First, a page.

Walls, Ceiling, and Floors
A perfect home theater has flat black walls, ceilings and floors. That said, even those that have that option, probably won't go all black. That's OK, the trick is to get the whole room as dark as possible in terms of reflective surfaces. 50 years ago, movie theaters were so dark, that in the moments nothing was on the screen, you'd be lucky to see your hands in front of your face. Today, due to fire laws, movie theaters just aren't as dark. Here in California, there are sconces on the walls, emergency lighting signs and emergency lighting on the steps, etc. I can certainly get my own theater, which doesn't have black anything, darker than anything at the local cinemaplex.
You can certainly have a good viewing experience if you have off white walls and ceilings (and whatever for a floor), but, the more you can darken all those surfaces, the more the experience improves. Consider:
Lighter surfaces reflect more light back onto the screen, even if you have zero lighting in the room. That will degrade your black levels, making the image less dynamic.
I finally made the move in my room. For the last three years, my larger theater (a "great room" with high ceilings) had off white ceiling and walls, and a medium gold carpet. Picture viewing was wonderful, but not anywhere as good as it could be. Finally, a few months ago, everything was ready, and the room was repainted a dark rust color. My wife wasn't going to tolerate black anything, as we use the room for general use, and entertaining. The dark rust is dark enough that only a tiny percentage of the light that used to reflect back, now does. It's so small, that there is no detectable color shift from the rust color.
At the same time, I had the off-white ceiling darkened about 5 shades. I'd say it now reflects no more than 20% of the light it used to, probably less.
Oh what a difference. everything that looked great, became spectacular.
So, take a look at that room. Do what you can to darken the surfaces.
Two primary issues here to consider - size and type (screen surface)
Figure out where you will be sitting, how large a screen you would like and make sure that the projector can be placed in your room, to fill that screen from where it needs to be placed.
In addition if you have side lighting, or some ambient from those windows, consider what screen surface to choose.
High contrast gray screens will reject a large amount of side light. I have always had a HC gray screen, and believe me, it really helps compensate for some of those room "problems".
We have a number of articles about choosing screens, and the differences between different screen surfaces. In addition, you'll find screen recommendations in each full projector review. Some additional info will also be found in on the Screen Recommendations page in this report, but not specific recommendations for individual projectors.
How far back to sit
That's up to you. You already know where you like to sit in a movie theater. In your home, most likely you'll want the projected image to take up about as much of your view as it does in the theater. Due to reasons I won't get into, you'll probably end up with the screen in your room, taking up a little less of the view than when you are in the theater.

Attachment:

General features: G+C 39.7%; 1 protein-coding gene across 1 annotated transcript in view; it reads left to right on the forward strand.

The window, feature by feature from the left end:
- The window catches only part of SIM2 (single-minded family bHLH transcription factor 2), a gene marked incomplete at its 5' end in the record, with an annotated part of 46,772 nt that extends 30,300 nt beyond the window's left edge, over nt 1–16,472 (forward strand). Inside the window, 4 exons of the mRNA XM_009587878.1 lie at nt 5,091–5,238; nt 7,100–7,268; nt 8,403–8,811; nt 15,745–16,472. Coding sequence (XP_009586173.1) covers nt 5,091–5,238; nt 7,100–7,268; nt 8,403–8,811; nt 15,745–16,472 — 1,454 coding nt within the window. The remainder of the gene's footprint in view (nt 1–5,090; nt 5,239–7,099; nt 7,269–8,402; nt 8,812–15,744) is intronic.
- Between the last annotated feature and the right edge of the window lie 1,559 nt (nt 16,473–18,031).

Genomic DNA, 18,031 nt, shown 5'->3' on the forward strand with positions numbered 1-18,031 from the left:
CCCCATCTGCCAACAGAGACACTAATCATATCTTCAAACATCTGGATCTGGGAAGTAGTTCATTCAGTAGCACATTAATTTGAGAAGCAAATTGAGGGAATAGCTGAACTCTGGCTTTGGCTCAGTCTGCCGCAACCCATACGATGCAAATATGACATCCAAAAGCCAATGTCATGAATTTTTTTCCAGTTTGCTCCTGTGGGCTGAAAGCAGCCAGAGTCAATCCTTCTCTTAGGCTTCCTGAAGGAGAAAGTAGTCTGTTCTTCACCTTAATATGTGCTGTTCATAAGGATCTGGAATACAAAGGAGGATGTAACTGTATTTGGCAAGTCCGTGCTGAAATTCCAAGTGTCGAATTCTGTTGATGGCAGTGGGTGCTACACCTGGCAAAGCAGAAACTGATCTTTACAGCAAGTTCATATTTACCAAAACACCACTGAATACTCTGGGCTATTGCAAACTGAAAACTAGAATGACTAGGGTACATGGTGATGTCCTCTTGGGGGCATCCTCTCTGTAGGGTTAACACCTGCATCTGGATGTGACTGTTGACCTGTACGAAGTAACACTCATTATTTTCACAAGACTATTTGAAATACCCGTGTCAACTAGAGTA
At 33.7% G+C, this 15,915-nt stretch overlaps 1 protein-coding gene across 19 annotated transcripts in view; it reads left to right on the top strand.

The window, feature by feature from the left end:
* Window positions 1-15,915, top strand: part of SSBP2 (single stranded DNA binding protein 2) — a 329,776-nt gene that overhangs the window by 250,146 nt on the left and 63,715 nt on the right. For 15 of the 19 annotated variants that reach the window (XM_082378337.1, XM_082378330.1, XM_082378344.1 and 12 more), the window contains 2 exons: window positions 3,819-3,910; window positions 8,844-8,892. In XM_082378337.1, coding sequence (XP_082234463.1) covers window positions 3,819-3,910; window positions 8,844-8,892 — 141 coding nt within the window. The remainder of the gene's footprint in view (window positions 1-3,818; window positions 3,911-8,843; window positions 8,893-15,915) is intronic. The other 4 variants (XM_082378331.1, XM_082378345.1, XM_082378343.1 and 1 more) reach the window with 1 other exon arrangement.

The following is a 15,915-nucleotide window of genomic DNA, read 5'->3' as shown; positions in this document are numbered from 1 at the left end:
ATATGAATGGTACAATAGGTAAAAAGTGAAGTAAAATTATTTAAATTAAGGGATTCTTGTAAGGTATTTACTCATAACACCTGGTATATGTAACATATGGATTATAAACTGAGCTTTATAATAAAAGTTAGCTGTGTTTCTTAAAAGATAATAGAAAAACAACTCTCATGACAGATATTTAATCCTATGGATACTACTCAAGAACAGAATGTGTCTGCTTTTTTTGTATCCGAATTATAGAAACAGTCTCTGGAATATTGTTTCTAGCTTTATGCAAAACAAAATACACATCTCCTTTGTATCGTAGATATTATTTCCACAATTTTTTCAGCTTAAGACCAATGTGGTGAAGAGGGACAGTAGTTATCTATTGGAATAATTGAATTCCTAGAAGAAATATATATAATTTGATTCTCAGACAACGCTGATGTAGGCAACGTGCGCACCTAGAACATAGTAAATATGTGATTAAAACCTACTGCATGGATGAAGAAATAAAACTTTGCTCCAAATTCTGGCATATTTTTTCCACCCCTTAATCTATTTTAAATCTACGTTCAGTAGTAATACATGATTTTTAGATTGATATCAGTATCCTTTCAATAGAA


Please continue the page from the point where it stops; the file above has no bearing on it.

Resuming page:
Keep this in mind - a big part of getting immersed into a movie, and the ability to "suspend disbelief" that we get in movie theaters is due to the huge amount of your view that the image takes up. A good chunk of the rest is due to everything else around being dark and therefore "not on your radar". You are looking to be immersed in the movie. The right screen size and seating (and other room conditions) are all part of that immersion.
Sound baby, sound!
While the image on the screen is the key, don't skimp too much on the audio. Typically a $499 "Home Theater in a Box" may provide decent sound, and play loud enough, but, boy is it great to have some really good sound. (I'm an old audiophile, and my system is ridiculous, but boy does it make for amazing sound.) Room size and speaker placement come into play in your selection. You don't have to spend a ton of money - a nice $300 - $500 AV receiver can handle your source switching for the projector (cable/satellite box, Blu-ray/DVD player, computer, even a game machine like the PS3). Then pick out a good set of 5.1 (or 7.1) set of speakers/subwoofer. If you are planning a major room changeover, you may well want to have your speakers "in-wall" instead of free standing.
Only as good as the weakest link - Go Blu-Ray
I get so many emails about, "do I really need to get a Blu-ray player" Personally, I always recommend it. The difference betweens standard DVD and Blu-Ray of the same movie is often startling. It's not just the higher resolution and therefore significantly sharper image, but also the production qualities. Almost all Blu-Ray discs have been remastered to deliver a superior picture in terms of color fidelity, dynamics, and everything else. The best source material on standard DVD - such as Lord of the Rings, barely comes close to the most average Blu-ray disc. With players to be found for under $200, go for it. Or, as most people do, buy a Sony PS3 and have a great Blu-Ray player, and a top of the line game machine. The final word - get a Blu-ray player.
Enough. It is not my goal to intimidate you. You will do what you can to get the best viewing experience. If you can't do everything - that's fine - even I can't, and this is how I make my living. Still, even a pretty basic setup, with compromises, is, basically jaw-dropping!
Photos Found In This Projector Report
The vast majority of images in this report, can be clicked on, to open a much larger version in a new window, for closer inspection.
Take the images "with a grain of salt". While many images give you a good relative idea of projector performance, especially those about black levels and shadow detail, they should not be used to determine which projector, for example, has the best color or film-like qualities. There is so much loss in getting the picture off the screen through my Olympus E510 (dSLR), through resizing and format converting (we start with RAW format - roughly 9 megabytes per image, and end up with about 100K (for the large images) jpgs when done). Color depth, dynamic range, and more gets compromised. Then there is other software related aspects, your browser, and, rather significantly, your monitor, which on its best day, isn't remotely capable of faithfully reproducing the full original, even if we could get it to you.
The images are there to support my commentary, to educate you, to give you very useful comparisons (such as black level performance where the images are good guides), and finally, to entertain you. Hey, it's fun looking at many of these images, from major movies, etc.
OK, that's more than enough info to get you started. Have a blast!